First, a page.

RENTON, Wash. - If it's true that an NFL placekicker is only as good as his last made field goal, Olindo Mare should be magnificent right now.
The 36-year-old former Pro Bowl kicker and all-time leader in field goals and accuracy for the Miami Dolphins made 89 percent of his kicks last season, his first with the Seahawks as the replacement for the departed Josh Brown. That was 9 percent better than Mare's career average, and he wasn't even fully healthy. His leg remained weakened into last season from an injury sustained late in 2007 with New Orleans.
Mare provided Seattle an even bigger boon - and boom! - on kickoffs. His 22 touchbacks tied for second-most in the league.
So why in the name of Lou 'The Toe' Groza did Seattle keep rookie kicker Brandon Coutu on the roster all last year? And why is Mare battling this unproven kid for his job in training camp?
It's no surprise Mare isn't exactly getting a kick out of having to compete. He's months removed from going 24 for 30 on field goals - many made in wind, rain and snow for a team that went 4-12 with a sputtering offense.
'You would think after the year that I had that it would be a, you know, little easier decision,' Mare said after practice Friday. 'I feel like I was as good as anybody in the league last year, touchbacks, field goals - we didn't do a bunch of short ones, either.'
Last week, Seahawks president Tim Ruskell made it clear 2008 might as well be 1908 when it comes to who will kick for Seattle this season.
Then again, he's the guy who made Coutu the fourth kicker ever drafted by Seattle, and first since Brown in 2003. Coutu then made 7 of 7 kicks last preseason.
'(Keeping two kickers) won't happen again this year,' Ruskell said. 'We'll go with one guy, and it'll be a nice battle to watch.'
Special teams coach Bruce DeHaven is more effusive.
'I was certainly glad to have Brandon around, because he's just going to be a Cracker Jack kicker in this league, in my opinion,' DeHaven said. 'I think Brandon is more than ready to kick in the league. He's has the disadvantage right now of going against a guy that is really good, too.'
Friday, coach Jim Mora's message for Mare was a sobering example of life in the NFL.
'Every year is a new year and a new competition,' Mora said. 'It's a really good competition. I imagine it will go all the way through preseason, and then we'll have a decision to make.'
Coutu, a Collins Hill grad, spent last month working on kickoffs and mental preparation with Morten Andersen, the league's all-time scoring leader who retired from the Falcons last season. The two kickers shared the same personal trainer in Atlanta before agreeing to work together there. Coutu said Andersen worked with him on striking his leg through kickoffs more.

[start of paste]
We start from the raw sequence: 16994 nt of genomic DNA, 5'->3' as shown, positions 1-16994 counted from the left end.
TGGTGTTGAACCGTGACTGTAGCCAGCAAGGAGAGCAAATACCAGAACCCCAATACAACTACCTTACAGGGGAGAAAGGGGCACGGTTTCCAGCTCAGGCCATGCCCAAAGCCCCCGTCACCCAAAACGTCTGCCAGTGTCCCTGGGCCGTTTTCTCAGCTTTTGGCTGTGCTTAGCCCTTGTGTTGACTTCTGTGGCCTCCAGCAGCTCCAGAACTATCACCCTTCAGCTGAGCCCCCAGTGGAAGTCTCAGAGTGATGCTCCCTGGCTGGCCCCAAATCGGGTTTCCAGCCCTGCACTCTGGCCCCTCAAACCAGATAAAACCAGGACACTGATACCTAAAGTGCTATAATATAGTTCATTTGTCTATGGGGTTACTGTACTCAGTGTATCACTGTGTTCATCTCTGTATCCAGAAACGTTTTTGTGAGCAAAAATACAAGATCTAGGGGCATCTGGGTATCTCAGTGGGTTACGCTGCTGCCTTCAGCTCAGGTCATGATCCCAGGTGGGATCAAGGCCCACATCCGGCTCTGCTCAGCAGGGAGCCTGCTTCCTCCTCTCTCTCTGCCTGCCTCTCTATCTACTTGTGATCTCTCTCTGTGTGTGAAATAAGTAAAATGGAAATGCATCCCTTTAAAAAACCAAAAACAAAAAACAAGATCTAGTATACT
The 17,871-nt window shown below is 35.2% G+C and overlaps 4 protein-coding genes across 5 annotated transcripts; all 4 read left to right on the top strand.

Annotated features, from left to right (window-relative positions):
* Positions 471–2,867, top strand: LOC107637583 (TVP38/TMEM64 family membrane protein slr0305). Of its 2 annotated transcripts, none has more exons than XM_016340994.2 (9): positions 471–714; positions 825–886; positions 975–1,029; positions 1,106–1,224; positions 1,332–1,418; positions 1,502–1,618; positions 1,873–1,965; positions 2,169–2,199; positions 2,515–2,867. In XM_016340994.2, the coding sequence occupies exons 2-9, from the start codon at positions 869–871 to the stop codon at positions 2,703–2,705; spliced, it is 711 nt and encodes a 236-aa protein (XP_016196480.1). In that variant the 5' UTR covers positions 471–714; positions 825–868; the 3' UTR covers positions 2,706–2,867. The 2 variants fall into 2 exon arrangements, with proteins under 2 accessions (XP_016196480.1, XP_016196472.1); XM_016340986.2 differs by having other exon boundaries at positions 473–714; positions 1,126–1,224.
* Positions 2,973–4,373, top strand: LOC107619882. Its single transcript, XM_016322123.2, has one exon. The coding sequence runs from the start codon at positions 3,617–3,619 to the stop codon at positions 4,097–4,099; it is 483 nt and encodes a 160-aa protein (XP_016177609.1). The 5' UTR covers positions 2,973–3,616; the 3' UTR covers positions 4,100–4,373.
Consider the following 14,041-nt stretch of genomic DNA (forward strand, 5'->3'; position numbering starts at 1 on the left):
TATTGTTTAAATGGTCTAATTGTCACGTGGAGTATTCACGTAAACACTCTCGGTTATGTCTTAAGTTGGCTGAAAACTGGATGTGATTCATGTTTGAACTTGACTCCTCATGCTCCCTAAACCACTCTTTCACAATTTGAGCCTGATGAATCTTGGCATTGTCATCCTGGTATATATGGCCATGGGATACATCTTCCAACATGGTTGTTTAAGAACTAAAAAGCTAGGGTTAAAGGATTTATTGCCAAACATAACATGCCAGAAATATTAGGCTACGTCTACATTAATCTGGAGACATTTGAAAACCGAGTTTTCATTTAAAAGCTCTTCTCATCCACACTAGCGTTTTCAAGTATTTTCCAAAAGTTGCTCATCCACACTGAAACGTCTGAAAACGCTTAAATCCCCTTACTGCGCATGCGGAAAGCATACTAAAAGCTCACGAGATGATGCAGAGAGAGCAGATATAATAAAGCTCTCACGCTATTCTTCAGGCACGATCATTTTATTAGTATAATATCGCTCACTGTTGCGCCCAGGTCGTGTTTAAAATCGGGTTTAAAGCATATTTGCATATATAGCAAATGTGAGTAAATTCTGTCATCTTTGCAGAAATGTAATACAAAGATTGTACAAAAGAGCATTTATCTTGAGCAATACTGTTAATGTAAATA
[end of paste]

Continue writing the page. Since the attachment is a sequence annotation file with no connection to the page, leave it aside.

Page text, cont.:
'I definitely feel like it helped a lot,' Coutu said. 'I'm very happy with the way I've struck the ball, both on field goals and kickoffs. I feel like my kickoffs are much improved this year than last year. I've worked really hard this offseason.
'I definitely feel like I'm prepared. I'm confident in my abilities.'
The Seahawks were criticized throughout last year for the unusual move of keeping two kickers on the roster and seemingly wasting a roster spot, while the rest of the team was decimated by injuries and were in need of reinforcements.
'Part of the reason for holding onto him last year is that we were getting interest from other teams, so we thought maybe, at some point, prior to the trade deadline. It just didn't happen,' Ruskell said of Coutu. 'So we just kept him, and said, 'OK, we'll have this competition go for another year.' He's a good kicker. He was 7-for-7 last year in the preseason. Teams noticed ... we're still getting calls on the guy.
'So he's either going to be our kicker or we'll make a move.'
Mare gets a bemused smile when he's asked about having a hotshot kid over his shoulder. He said it reminds him of 1996, when he was a rookie kept on the New York Giants' practice squad. Veteran Brad Daluiso ended up making 24 of 27 field goals on a losing team.
'We used to joke around and said, 'That's because we competed every day,' Mare said of Daluiso. 'Kind of a similar-type deal here.
'Brandon had a really good career in college. He was drafted, so two totally different backgrounds. But it didn't bother me, as much I think that it bothered other people that it didn't bother me. We became friends.'